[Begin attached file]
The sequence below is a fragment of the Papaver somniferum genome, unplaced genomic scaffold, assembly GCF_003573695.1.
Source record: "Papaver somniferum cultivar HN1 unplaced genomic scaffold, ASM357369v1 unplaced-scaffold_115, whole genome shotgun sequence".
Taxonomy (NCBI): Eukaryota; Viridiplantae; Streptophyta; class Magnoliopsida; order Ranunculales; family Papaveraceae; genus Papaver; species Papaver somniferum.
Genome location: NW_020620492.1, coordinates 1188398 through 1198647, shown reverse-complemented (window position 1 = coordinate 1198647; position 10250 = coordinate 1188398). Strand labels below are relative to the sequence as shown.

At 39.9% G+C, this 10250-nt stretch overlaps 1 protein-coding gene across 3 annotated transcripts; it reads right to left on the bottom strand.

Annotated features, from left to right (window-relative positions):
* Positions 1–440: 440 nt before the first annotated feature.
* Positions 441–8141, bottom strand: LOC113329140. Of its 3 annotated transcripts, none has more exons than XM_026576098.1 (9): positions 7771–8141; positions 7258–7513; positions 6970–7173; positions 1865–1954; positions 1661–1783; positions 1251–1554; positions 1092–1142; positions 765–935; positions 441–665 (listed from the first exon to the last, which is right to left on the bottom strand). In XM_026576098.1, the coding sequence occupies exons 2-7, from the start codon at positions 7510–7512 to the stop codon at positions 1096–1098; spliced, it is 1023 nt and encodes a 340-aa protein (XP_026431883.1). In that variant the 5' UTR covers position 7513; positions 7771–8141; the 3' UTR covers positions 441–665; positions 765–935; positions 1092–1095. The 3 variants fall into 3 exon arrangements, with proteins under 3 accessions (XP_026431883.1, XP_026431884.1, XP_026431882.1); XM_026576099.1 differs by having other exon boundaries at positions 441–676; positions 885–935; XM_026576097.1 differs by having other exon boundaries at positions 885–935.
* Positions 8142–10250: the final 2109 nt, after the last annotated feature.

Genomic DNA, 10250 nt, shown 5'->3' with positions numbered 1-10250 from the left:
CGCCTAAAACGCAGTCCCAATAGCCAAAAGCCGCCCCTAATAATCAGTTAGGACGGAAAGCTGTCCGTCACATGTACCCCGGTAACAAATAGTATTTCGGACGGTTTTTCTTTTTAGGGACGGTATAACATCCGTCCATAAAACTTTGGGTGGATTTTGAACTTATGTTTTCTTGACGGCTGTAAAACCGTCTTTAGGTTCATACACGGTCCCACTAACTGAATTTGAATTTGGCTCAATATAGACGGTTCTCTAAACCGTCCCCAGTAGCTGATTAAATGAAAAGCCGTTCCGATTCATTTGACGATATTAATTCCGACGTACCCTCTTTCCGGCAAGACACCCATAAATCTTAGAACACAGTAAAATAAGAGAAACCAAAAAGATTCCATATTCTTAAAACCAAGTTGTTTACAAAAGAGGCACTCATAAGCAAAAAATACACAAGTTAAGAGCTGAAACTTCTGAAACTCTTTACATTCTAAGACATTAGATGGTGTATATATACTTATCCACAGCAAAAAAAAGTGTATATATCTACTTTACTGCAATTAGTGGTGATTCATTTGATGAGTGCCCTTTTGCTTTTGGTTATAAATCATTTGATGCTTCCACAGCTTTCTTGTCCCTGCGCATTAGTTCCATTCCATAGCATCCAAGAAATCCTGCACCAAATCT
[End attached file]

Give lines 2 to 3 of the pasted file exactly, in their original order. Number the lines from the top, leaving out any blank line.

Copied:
Source record: "Papaver somniferum cultivar HN1 unplaced genomic scaffold, ASM357369v1 unplaced-scaffold_115, whole genome shotgun sequence".
Taxonomy (NCBI): Eukaryota; Viridiplantae; Streptophyta; class Magnoliopsida; order Ranunculales; family Papaveraceae; genus Papaver; species Papaver somniferum.